The first thing to realize when broaching this question is that Afghanistan is not a nation, and barely a country. Historically, Afghanistan served as a corridor for the rampaging armies of the East moving west, of the West headed east, and of central Asia moving north or south. Alexander the Great, Genghis Khan and Timur (a.k.a. Tamerlane) are only the most famous of foreign rulers who used this geopolitical thoroughfare to fulfill their imperial ambitions. For all recorded history, Afghanistan has either been occupied by a foreign power in full or in part, or subsisted through some interim in which foreign powers were repositioning themselves for another move.

It’s for this reason that historians and those who accept the moniker “Afghan” place such great emphasis on the formation of the “Durrani Empire” in 1747. At this point, one of the region’s tribal leaders was elected King of Afghanistan by an assembly of notables. Even at this point, however, it would be an exaggeration to say that Afghanistan existed as anything other than a primitive feudal amalgam.

I liken the situation in Afghanistan to France in the Dark Ages. In 987, Hugh Capet was selected by the various lords of France as king. He was elevated to the nominal role of king precisely because it served the interests of the lords, who didn’t want centralized rule. Capet’s own land holdings around Paris were insignificant compared to those of the Duke of Normandy or Duke of Aquitaine. As king he would have no real power. Ahmad Shah Durrani, chosen in 1747 as “king” of Afghanistan was in a similar position, except one could argue that Afghanistan in 1747 was quite far behind France of 987. The region had not even coalesced into permanent feudal holdings under major “dukes” or “counts”. The relationships to which Afghans adhered (and many still do adhere) were tribal, like those of the Germanic tribes out of which the Frankish kingdom first came together as Rome fell.

Unlike France, however, Afghanistan never managed to experience the dynastic stability out of which a centralized monarchy could arise. Although Ahmad Shah was succeeded by his son, as Robert II succeeded Hugh Capet in France, the Durrani dynasty never experienced that long string of successes that gave the Capetian dynasty its storied place in French history. Even as the Durrani Empire was in the process of crystallizing, external events swamped its progress.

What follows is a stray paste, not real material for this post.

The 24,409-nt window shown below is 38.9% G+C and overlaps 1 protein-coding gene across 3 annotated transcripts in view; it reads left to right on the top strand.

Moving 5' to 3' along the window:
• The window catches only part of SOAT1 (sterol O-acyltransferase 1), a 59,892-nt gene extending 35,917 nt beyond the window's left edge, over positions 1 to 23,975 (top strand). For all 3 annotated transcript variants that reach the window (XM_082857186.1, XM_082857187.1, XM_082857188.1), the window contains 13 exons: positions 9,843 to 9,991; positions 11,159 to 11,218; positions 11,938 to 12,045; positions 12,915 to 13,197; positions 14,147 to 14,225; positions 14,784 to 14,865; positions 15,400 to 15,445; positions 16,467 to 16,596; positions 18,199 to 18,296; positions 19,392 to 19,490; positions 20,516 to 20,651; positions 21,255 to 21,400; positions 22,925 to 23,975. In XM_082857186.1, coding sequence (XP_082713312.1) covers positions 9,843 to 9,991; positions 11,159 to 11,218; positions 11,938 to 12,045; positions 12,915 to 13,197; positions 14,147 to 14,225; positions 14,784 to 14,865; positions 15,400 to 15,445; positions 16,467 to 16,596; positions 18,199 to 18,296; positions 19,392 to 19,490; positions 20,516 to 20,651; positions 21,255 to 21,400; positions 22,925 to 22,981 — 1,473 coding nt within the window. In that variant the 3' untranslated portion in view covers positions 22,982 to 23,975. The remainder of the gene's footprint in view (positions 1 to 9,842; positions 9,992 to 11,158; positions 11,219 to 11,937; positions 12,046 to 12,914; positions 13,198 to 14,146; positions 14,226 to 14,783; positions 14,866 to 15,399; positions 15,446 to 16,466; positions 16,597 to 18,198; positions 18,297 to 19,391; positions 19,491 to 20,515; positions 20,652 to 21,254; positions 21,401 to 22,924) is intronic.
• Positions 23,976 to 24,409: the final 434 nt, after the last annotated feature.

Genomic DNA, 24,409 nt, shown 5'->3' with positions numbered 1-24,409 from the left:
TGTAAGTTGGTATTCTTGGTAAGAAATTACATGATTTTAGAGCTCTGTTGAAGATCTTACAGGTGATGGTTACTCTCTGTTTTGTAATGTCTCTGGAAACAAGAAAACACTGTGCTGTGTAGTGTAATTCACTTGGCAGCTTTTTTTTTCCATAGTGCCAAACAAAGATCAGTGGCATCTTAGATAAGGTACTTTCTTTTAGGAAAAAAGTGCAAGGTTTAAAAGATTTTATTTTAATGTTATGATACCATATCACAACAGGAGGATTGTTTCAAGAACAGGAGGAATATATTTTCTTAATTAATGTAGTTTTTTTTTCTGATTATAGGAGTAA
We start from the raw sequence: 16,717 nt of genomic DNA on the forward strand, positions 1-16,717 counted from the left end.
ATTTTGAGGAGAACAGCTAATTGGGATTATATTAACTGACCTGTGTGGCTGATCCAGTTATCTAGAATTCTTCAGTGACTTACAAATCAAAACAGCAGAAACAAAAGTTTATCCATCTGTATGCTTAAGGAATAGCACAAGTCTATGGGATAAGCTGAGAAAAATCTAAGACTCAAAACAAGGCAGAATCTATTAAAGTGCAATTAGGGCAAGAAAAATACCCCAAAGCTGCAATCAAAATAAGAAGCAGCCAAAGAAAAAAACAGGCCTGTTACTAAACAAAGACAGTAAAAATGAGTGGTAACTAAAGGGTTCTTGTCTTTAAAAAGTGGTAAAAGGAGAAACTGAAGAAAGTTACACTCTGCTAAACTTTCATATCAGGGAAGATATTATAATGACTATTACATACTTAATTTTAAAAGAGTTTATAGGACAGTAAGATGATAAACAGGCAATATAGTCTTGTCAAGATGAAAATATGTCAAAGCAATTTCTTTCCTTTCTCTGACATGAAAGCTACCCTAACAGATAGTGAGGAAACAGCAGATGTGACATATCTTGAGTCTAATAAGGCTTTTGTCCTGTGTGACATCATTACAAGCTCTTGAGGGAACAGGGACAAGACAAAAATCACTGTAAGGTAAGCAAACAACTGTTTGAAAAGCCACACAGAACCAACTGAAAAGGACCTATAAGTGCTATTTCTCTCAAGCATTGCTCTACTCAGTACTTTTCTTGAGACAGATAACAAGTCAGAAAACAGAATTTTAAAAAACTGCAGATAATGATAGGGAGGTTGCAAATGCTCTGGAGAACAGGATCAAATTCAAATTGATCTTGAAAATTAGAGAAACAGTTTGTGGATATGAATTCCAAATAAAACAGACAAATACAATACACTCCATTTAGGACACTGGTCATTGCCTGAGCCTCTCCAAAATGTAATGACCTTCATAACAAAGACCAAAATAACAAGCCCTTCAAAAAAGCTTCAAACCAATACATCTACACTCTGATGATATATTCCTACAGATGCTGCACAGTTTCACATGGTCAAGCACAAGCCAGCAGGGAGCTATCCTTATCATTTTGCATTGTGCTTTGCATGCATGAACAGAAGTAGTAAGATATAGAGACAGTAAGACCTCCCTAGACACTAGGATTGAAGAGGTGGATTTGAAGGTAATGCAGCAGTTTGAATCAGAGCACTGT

In 1798, Napoleon demonstrated his intention to move on India by conquering Egypt. Then France allied with Russia in a move that might yield an overland expedition to the nascent British Empire in Asia. Because of this threat the British began to keep a close eye on developments in central Asia, and the “Great Game” was initiated. Woe be to the Afghans, who had no idea their little corner of world was viewed as a pawn in a continental chess match between world powers.

The Shah of Afghanistan and his Suitors in the “Great Game”

They would learn quickly enough, as the British–who judged Afghanistan to be an unworthy state–initiated the Anglo-Afghan Wars in order to achieve regime change in India’s backward neighbor. First in 1839, and then again in 1878, British armies invaded to try to transform Afghanistan into a useful buffer state.

When the region proved too backward to use, but not backward enough to dismiss entirely, the British decided to strike a deal with the Russians, whose empire by 1875 had reached the Amu Darya (the river which now forms part of Afghanistan’s northern boundary. The two empires drew Afghanistan’s borders themselves, including the hated Durand Line which now bisects key Afghan tribes, imposing Pakistani citizenship on some and Afghan rule on others. (A strange result of this imperial boundary tracing exercise is that Afghanistan shares a border with China, and anyone who crosses that line headed East loses both freedom and 3.5 hours of their lives!)

Afghanistan’s present borders were largely imposed upon it by Russia and Britain.